I want to talk to you a minute about my present status in the everlasting problem of adjusting to war and its implications.
This particular discussion is, perhaps, somewhat abstract and non-personal, and, I suspect, leads to no very startling conclusions.
But if we can clear away some of the paradoxes and conflicts in our thinking about war in general, it may clear the stage
for more stable attitudes on practical, immediate problems of policy and action. The idea on which to focus your attention
is that implied by the words "Total War."
We are told that we are fighting a "total war"; and, at the same time, we undertake to follow certain rules of warfare,
"The Geneva Convention", and we feel righteously indignant when our enemy began to bomb civilians, and we have an
innate feeling that certain weapons, - for example, - gas, - are "inhumane" or "immoral." Now it appears to
me that this manifestly both illogical and impossible. "Total war" cannot be a gentleman's war. Let us examine
There are rules about how it is "civilized" or "humane" to kill your enemy. Thus it is permitted to sear him
with flame-throwers, or to crush him with shell explosions or bombs, but it is not "humane" to gas him or to poison
his water supply. How dead does one have to be to be dead? How many twisted, shattered limbs and punctured guts are more "humane"
than a mustard burn? There are rules about the "non-combatants," specifically the medical installation. This we have
discussed before. A hospital engaged in treating and rehabilitating wounded soldiers so that they may return to the battle
line, is clearly as integral a part of the strength of that line as is the ammunition supply depot, or the ordnance repair
shops. As a matter of fact, the concept of a total war implies that anyone whose efforts contribute to the war effort is to
be regarded as a "combatant", though he be out of a military uniform. This idea is swallowed vaguely by most people,
but not applied. The rules about legitimate bombing targets brings this into sharper focus. When the Germans hit Coventry
and London we were loud in our denunciation of the barbarous killing of innocent civilians. When our bombers first began to
range the Reich we were careful to point out that we were hitting only factories or rail-yards. Then we began to branch out
until we have seen such things as the massive saturation raids on the center of Berlin. This we accept as "honorable"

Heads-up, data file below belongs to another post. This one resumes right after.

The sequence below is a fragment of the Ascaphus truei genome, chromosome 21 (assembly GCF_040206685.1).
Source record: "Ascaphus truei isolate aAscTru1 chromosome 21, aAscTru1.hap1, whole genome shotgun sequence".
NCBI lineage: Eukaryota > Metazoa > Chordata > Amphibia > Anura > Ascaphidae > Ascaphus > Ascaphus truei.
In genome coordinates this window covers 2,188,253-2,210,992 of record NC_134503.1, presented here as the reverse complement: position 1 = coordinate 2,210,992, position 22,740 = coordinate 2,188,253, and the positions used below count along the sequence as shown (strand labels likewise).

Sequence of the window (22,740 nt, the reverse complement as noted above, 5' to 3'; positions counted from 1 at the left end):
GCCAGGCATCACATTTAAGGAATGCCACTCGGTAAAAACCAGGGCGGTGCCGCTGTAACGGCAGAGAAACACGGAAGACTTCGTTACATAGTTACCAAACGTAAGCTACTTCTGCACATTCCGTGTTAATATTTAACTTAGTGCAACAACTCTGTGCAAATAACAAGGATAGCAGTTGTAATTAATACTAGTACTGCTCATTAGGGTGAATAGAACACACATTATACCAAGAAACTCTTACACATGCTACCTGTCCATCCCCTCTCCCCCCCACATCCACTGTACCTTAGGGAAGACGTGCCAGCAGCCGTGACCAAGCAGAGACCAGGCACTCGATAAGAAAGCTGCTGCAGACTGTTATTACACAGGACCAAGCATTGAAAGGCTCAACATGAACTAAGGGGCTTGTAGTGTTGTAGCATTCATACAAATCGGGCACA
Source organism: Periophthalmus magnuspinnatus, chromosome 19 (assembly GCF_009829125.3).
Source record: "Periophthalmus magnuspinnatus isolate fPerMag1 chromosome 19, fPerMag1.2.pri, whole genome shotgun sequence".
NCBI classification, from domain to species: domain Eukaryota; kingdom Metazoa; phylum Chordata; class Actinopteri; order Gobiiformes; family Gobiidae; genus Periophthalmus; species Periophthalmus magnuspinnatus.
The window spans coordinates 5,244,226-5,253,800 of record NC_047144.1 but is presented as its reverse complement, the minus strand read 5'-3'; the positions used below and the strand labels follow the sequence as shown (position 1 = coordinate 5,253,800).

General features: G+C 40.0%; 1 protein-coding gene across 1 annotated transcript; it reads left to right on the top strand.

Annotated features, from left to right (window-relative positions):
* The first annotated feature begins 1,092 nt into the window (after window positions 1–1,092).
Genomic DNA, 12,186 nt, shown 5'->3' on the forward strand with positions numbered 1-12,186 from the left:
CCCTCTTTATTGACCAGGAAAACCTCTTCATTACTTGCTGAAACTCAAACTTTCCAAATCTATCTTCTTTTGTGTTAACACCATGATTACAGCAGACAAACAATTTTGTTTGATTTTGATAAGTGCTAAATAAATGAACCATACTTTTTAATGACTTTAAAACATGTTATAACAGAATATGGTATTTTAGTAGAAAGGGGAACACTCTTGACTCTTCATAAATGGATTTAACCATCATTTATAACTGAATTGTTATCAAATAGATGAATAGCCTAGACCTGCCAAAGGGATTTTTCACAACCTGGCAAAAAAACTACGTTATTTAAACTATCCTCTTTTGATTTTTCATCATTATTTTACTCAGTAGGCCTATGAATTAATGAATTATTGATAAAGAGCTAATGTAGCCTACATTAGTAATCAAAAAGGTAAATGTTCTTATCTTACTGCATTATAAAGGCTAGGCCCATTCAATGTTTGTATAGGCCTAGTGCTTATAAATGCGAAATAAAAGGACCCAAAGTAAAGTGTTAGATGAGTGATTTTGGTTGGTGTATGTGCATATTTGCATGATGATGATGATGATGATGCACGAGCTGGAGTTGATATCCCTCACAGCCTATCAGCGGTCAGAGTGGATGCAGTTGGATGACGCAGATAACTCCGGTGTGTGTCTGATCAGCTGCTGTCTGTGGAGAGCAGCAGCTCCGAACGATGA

warfare. If the show were on the other foot, and they were doing it to New York and Washington we would be screaming our denunciations
of their barbarity. But, obviously, there is no basic difference. Let the armchair philosophers who have never been bombed,
who have never seen the destruction, and death and pain, or heard the screams of fear and torture in a city bombed - let them
not talk loosely about these things. The child with his eyes blown out, the home in rubble, disease, and famine and terror
- these are the aftermath of civilian bombing. These things are terrible and repugnant to our concepts of what is "civilized."
But this is an integral part of total war. We must learn to really accept this idea; that it is part of war as we now know
it, whether it happens to us or to our enemy. We must be hard and strong in our thinking about this. (Ask your friends this
questions: "Would the saturation bombing of New York be justified?" You will find out if they really know what kind
of a war we are fighting.) This whole discussion so far has really led us to a proposition and a corollary, but before stating
them, let's look at another approach.
Wars are obviously of different sorts and how they are waged depends largely on the motivation or aim. Indeed, the "how"
is a function of the "why." Thus, ascending the scales of war, we can list a few of the types.
(1) War as a "game" - i.e. hobby or business. The Indian tribes largely fought this type of war. To mercenary troops,
war is a business, (though occasionally they became involved in a war of more violence than their code accepts as reasonable).
This concept of war is no longer reasonably tenable, but it is used as the basis for powerful propaganda: i.e. the German
youth are taught that war as such is fine & good, to fight for the fuehrer is the finest expression of one's worth.
War is an aim in itself.
(2) War as an investment, i.e. a profit-making venture. The profit may be material or geographical aggrandizement, or may
be "power" or "prestige." The wars of imperialism are of this type. These are, therefore, limited in scope
and violence, unless the conquest is extensive, or unless the powers are relatively, evenly watched.
(3) War as a crusade: i.e., to impose an idea. Religious wars are of this type. There have been many, and strangely, they